Two Unchanging Truths about Lenders

January 24, 2018 | Buying

We empathize with consumers

When it comes to mortgage loans for residential real estate. Claims and counterclaims are made by lenders in their ad campaigns. Breathless announcers make it sound like XYZ Lender has some special program or unique service.

In reality, there are just two truths you need to know about lenders and they apply in every geographic location and in any market conditions.

Truth No. 1:

Lender advertising claims are often more hype than reality. Let’s take a look at some.

Salary-Based Loan Officers:

Lenders will claim to have salary-based loan officers. The implication is that you are not going to be dealing with a pushy commissioned salesperson that needs to make a sale to keep food on the table next month.

In reality, no lending organization is going to keep a loan officer on staff that doesn’t make sales and close loans. The salary-based loan officer is still under pressure to get customers to sign up and say yes.

Even if the mythical no pressure salaried loan office existed, is that what you want? Which would you rather have pushing your loan through the complicated underwriting process: A guy that gets paid regardless of whether your loan gets approved or a gal that only gets paid by getting your loan approved and closed? Yes … that’s a rhetorical question.

No Closing Costs:

Any lender can provide you a no closing cost loan. However, the no-closing cost option in not cost free. You pay for it with a higher interest rate and higher monthly payments. Over time, that higher payments may easily exceed the closing costs you avoided paying at closing.

Doing a loan with no closing costs can make sense. The shorter the time you expect to be in the house, the better off you are to take the higher payment in exchange for getting rid of up-front closing costs. Or, you may want to conserve cash now even if it will cost you more in the long run. However, always keep in mind that there is a cost associated with any loan where your closing costs are reduced or eliminated.

Skip Two Months Payments:

Any lender can do this for you when you refinance a current loan. Example: Close your new loan on March 1st. You won’t make a March payment on your current loan because it gets paid off that day. New mortgage loans don’t have a payment due for the month of closing or for the following month. Viola … you’ve not made a house payment in March or April on the old loan or the new loan. You’ve skipped two months of payments.

You have not, however, avoided the cost of those two payments. Skipping the March payment on the old loan makes that loan payoff higher than it would have otherwise been. Closing early in the month on the new loan makes the new loan’s closing costs higher. Missing two principal payments in March and April makes the loan balance on the new loan higher. By the time May 1st rolls around, you’ve shelled out just as much money as you’ve saved by skipping two payments.

We are not saying it is bad to skip two mortgage payments when refinancing … we’re just saying it is not free. It can be beneficial for temporary cash flow reasons.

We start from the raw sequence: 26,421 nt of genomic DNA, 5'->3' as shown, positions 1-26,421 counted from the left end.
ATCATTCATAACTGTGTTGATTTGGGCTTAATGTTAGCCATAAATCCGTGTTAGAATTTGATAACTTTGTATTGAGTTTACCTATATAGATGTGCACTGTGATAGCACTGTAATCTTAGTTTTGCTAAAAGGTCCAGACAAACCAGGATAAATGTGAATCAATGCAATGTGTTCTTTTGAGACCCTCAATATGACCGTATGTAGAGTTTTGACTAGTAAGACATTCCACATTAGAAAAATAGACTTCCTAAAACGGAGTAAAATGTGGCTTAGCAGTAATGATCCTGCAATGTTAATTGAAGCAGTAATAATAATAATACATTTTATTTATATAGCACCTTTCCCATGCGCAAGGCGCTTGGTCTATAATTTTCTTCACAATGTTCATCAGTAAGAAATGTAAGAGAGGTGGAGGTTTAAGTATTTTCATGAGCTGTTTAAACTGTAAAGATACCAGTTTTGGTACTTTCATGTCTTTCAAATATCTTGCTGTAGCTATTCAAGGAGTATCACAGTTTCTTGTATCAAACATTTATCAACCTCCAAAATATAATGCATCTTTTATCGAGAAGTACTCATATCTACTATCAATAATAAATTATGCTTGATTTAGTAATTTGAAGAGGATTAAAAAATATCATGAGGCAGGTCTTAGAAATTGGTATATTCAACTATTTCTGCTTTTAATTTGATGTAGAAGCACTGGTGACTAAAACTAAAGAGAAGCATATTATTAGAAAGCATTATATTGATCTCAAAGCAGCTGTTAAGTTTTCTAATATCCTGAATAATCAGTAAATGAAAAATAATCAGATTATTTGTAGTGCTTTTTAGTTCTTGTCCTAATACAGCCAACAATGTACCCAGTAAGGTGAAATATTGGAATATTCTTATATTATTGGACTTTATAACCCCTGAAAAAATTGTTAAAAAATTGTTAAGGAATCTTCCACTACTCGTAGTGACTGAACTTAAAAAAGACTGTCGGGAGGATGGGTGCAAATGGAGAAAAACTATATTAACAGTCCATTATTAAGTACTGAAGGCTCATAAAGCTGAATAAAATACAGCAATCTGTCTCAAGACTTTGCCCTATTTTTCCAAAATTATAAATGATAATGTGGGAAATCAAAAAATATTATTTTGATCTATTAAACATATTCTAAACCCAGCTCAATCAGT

Choosing a lender based on some advertised competitive advantage does not make sense. Any program or technique promoted by one lender is generally available from any lender and the various advertised features may not be all that advantageous anyway.

Truth No. 2:

When buying a house, you are best off using a lender your real estate agent knows and trusts. The reason for this universal truth can be summed up in one word: Accountability.

When buying in Colorado, you almost always have a contract with deadlines for appraisal and loan approval. If your lender assures you that everything is fine with your loan and then can’t get the loan closed on time after these deadlines have passed, you risk losing your earnest money and losing the house. Unfortunately, this happens with some regularity.

If you are using a lender that you found online or through advertising of some sort, you are just one deal to that loan officer. The only consequence for poor performance is the loss of just one loan.


However, you are using a loan office referred to you by your real estate agent. You represent much more than just one transaction to that loan officer. Your real estate agent is sending a steady stream of customers each year to this loan officer. The loan officer wants you to be happy so as to not to lose the agent’s business. There is more at stake than just a single loan and, thus, more accountability.

Bottom line, you are much more likely to have great customer service and a successful outcome from a lender your agent uses on a regular basis. The lender has proven himself or herself competent over a long period of time and has more incentive to keep you happy.

Using your agent’s lender is not an absolute guarantee that nothing will go wrong. The most competent professional in any field makes mistakes from time to time. If a glitch arises, however, the loan officer regularly used by an agent will go out of his/her way to make it right even if it costs the lender money out of pocket.

You benefit from the higher accountability due to the loan officer wanting to preserve the long-term relationship with the agent.

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